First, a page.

This mess of myth and fanfiction has coalesced into a small ritual for me. I take the night of the Winter Solstice as an opportunity for reflection and contemplation for the year to come. I think about the lessons I've learned in the past year, the areas I have personally improved, especially the ones I didn't expect or plan for. I have this notion in my head (probably from EY), that the hardest part of seizing an opportunity is noticing that one exists in the first place. I try to think of which ones I noticed and took advantage of, and what events might look like misses with the benefit of hindsight.

And then I think about what the next year might have in store. I try to imagine the idealized, heroic Iconochasm that might look back at me from next year, and wonder what roads he could have walked, and chances he could have taken. How is he better than me, and how might he have gotten there from here?

Odin doesn't eat, he only drinks mead, and sometimes inhales burned plants used in magic. Obviously, mead is traditional, but it's the symbolism that counts. A proper offering is an intoxicant, for the Lord of Frenzy, Madness, and Inspiration. I'll be gifting the Yule Father whiskey and an edible tonight. And in return, I'll be asking for CR-appropriate "random" encounters to optimally foster personal growth.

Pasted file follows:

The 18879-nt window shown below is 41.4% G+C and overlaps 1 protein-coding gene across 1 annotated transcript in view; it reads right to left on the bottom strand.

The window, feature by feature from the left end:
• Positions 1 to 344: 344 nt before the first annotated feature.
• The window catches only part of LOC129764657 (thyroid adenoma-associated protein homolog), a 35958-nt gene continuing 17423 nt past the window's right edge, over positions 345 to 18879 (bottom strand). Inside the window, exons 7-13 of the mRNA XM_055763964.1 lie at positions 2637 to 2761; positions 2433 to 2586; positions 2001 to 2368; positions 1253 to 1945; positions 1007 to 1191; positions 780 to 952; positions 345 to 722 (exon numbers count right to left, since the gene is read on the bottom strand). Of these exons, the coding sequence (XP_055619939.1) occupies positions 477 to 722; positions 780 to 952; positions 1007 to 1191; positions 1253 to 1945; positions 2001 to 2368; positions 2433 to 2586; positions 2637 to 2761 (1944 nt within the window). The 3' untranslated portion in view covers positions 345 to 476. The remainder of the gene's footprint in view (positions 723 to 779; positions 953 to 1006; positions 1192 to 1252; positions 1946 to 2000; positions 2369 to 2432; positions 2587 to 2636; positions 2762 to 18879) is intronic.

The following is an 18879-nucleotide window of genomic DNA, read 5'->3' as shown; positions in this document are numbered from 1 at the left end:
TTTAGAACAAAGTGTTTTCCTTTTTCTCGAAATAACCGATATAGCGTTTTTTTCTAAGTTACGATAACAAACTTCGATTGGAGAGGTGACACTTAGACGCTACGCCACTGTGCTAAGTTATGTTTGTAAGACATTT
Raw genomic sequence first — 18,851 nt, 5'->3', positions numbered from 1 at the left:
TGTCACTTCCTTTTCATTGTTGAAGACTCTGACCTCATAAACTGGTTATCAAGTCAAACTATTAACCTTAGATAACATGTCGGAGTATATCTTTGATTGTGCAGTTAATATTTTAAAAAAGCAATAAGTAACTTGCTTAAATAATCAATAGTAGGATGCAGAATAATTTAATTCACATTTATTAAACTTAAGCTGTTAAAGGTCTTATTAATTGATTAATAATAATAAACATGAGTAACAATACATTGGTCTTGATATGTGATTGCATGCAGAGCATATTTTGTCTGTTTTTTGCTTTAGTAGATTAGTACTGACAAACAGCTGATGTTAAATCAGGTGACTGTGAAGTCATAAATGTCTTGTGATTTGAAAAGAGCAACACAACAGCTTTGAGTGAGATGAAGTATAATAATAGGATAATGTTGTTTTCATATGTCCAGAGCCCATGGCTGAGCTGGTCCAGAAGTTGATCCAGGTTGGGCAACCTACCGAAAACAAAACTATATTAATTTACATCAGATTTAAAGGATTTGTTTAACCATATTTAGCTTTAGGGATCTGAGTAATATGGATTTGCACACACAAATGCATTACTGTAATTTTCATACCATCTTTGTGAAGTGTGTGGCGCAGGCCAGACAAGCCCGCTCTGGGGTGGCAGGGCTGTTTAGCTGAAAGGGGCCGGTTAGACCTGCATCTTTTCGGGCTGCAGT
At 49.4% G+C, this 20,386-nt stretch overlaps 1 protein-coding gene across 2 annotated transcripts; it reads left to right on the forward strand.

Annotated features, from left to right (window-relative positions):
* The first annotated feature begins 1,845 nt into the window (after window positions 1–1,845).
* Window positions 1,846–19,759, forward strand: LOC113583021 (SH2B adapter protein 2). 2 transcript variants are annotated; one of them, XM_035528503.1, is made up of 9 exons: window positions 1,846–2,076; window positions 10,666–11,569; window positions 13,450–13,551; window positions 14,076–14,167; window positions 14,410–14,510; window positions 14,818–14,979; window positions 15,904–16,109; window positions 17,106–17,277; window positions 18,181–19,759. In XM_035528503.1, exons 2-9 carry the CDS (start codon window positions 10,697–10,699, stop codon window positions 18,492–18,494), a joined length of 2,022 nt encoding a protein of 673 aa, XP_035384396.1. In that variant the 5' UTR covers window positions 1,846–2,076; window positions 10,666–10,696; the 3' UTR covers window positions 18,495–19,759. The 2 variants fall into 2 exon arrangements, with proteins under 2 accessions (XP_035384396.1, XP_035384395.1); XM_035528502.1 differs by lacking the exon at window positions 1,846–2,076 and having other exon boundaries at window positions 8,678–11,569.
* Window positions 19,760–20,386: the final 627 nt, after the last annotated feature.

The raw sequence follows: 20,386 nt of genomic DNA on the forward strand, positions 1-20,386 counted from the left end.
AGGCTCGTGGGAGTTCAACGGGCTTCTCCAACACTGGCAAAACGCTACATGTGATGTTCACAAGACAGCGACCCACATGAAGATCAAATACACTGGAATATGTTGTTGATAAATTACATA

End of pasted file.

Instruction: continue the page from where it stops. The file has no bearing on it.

I wonder how the Romans of the mid-Republican era thought about this, dying in battle. These were the real superheavyweights when it came to martial valour and refusing to lose. They drowned Hannibal in Roman blood.

Rome lost badly at Lake Trasimene, they got thumped again at Trebia.

At Cannae, the Romans were going all out. They raised eight legions for a single campaign, more than ever before. They lost them all. The Macedonians entered the war against Rome, the Sicilians revolted, some of their Italian allies switched sides. Then they lost another 25,000 men at Silva Latana.

They lost about 20% of their adult male citizens in 2 years! After all that they doubled down, committing to total war and ultimate victory.

Truly a land of 'Dulce et decorum est pro patria mori'. As much as Wilfred Owens has demolished that old line of Horace, it's worth considering that Britain's experience in WW1 paled in comparison to what Rome went through in the Second Punic War.

Damnit the Romans were such chads. Every time I think I know enough about them I realize I don’t.

A wonderful exploration of a concept I knew only the trappings of, thank you.